Title: The Blood of Heroes: The 13-Day Struggle for the Alamo--and the Sacrifice that Forged a Nation
Author: James Donovan. Read by the author.
Publisher: AudioGo, 2012. Original, Little, Brown & Co., 2012. 500 pages.
Source: Library (digital collection).
Texas, 1836. A mixed group of settlers from the US and Mexico declare independence from Mexico, and in the name of liberty create the new nation of Texas. Santa Anna, dictator of Mexico and part of the reason they want out, reacts badly. When a group of about 150 Texans, led by William Barrett Travis and including Jim Bowie and David Crockett, take a stand at the Alamo, Santa Anna ultimately sends an army of two to three thousand against them. The outcome, as we all know, was bad for the defenders, but ultimately equally bad for Santa Anna.
James Donovan explains the events leading up to and away from the fatal days at the Alamo, tracking the major players and events and discussing their significance.
[Note: the publisher's blurbs refer to the defenders as "Americans." While many were, in fact, Americans come from the States to help in the fight, the locals were very serious about themselves as Texans (or "Texians" as I believe the author calls them), citizens of a new republic).
Since most of what I knew about the actual events at the Alamo could be summed up in a single sentence (think something like "Remember the Alamo!"), I was bound to learn a fair bit from this book, and I did. Being vaguely aware that Texas had been, for a short time, an independent republic, I knew that this story would have something to do with that. In the course of listening to the book, I learned not only the politics behind the struggle, but also the people involved. Donovan does a good job of making clear what happened and why, as well as (especially in an excellent epilogue) making clear the detective work required, after so long and writing of an event with no direct surviving witnesses, to figure out what happened and what is just the myth that has grown up around the event.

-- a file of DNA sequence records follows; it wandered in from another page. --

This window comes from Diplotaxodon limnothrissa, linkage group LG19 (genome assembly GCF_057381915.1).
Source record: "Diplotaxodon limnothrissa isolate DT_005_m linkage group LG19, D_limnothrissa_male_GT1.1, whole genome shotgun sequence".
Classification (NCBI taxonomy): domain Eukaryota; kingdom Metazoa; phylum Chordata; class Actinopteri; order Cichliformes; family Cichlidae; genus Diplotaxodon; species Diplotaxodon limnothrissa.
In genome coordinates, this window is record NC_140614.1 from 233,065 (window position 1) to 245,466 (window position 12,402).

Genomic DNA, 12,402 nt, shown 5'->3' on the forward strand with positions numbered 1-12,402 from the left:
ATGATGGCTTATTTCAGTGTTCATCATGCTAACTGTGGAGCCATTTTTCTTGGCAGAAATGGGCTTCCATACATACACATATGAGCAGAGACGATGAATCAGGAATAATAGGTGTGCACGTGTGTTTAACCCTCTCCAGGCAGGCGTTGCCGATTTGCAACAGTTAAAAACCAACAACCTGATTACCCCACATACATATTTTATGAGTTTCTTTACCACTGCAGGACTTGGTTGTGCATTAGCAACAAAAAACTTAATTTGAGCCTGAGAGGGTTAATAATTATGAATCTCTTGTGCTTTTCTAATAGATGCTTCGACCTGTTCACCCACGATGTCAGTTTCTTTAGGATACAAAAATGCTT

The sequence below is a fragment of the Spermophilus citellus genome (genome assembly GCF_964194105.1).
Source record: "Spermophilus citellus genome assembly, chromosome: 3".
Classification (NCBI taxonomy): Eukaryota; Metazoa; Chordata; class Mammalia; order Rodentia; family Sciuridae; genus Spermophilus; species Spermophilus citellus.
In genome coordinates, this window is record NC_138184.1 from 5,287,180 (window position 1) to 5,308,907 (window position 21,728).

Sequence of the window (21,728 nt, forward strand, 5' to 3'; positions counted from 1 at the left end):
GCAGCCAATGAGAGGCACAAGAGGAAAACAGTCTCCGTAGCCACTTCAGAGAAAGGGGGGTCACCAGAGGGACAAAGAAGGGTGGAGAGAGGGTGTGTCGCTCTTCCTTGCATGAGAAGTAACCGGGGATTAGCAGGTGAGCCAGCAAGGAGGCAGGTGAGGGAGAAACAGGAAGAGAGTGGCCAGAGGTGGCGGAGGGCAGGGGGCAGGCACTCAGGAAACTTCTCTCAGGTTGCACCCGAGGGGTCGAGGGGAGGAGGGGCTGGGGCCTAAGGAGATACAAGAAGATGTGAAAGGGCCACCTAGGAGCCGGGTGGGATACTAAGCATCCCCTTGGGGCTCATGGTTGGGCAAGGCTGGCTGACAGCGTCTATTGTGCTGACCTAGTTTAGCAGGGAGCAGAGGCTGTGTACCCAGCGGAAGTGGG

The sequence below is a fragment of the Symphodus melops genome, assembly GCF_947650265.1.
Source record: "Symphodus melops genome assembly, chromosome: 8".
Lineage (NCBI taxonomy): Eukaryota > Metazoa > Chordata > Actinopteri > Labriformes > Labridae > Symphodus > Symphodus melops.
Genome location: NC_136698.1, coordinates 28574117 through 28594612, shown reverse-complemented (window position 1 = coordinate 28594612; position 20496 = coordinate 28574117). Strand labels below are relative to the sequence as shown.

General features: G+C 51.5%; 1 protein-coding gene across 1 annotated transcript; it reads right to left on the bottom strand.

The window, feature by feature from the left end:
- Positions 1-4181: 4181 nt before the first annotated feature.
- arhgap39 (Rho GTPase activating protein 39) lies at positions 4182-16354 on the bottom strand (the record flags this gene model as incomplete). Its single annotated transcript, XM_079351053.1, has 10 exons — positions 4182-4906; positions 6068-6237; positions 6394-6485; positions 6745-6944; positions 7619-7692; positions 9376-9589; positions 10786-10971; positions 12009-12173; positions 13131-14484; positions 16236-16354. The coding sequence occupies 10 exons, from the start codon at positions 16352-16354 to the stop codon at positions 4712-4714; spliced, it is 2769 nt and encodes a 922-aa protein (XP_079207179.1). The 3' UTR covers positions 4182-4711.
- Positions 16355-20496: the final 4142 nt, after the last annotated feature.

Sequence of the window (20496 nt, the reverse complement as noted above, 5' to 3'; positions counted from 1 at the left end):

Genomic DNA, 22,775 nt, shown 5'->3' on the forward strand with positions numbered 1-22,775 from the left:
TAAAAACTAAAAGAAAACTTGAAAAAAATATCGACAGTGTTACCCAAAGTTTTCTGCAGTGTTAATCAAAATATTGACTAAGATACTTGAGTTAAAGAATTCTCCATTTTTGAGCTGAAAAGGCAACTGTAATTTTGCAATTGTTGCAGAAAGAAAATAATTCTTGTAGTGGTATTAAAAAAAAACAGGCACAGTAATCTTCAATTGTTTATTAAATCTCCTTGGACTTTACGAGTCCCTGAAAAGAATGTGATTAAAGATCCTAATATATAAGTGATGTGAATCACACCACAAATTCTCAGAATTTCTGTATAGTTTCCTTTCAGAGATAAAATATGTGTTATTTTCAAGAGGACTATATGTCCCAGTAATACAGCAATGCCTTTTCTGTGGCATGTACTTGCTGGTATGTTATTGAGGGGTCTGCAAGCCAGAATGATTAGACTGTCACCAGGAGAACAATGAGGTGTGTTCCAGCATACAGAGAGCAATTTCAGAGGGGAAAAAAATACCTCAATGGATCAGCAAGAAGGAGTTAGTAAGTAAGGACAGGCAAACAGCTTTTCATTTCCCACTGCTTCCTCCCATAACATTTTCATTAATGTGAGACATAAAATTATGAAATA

The author takes, in my opinion, a very even-handed view of the events. While he is generally sympathetic to the Texans' side of things, he does explore motives and characters on the Mexican side, and is open about the brutality displayed by both sides, though it appears to have been more reactive among the Texans and deliberate on Santa Anna's part.
I admit I wasn't as taken with Mr. Donovan's reading of the work as with his writing of it. He avoids the overly-dramatic rendering that sometimes irritates me with non-fiction audio books--and I found that adding a little drama into the reading might not be a bad thing. The reading is very clear and easy to follow (though as often with this sort of work, there are enough players that I had trouble keeping track, especially as I am a more visual learner, and remember names best if I see them written). It is, however, a bit flat, making it too easy for my attention to wander.
As seems to be becoming too common, I'm more inclined to recommend reading the paper book than listening to the audio. In addition to my trouble keeping track of the many players, there are maps and pictures not available to the listener. The story itself, however, is worth listening to, at least for those of us who like knowing bits of history. Certainly given that the cry of "Remember the Alamo!" echoes through American literature, at least, it's worth knowing the origins and significance of the event.
Full Disclosure: I checked The Blood of Heroes out of my library, and received nothing from the writer or publisher in exchange for my honest review. The opinions expressed are my own and those of no one else. I am disclosing this in accordance with the Federal Trade Commission's 16 CFR, Part 255: "Guides Concerning the Use of Endorsements and Testimonials in Advertising."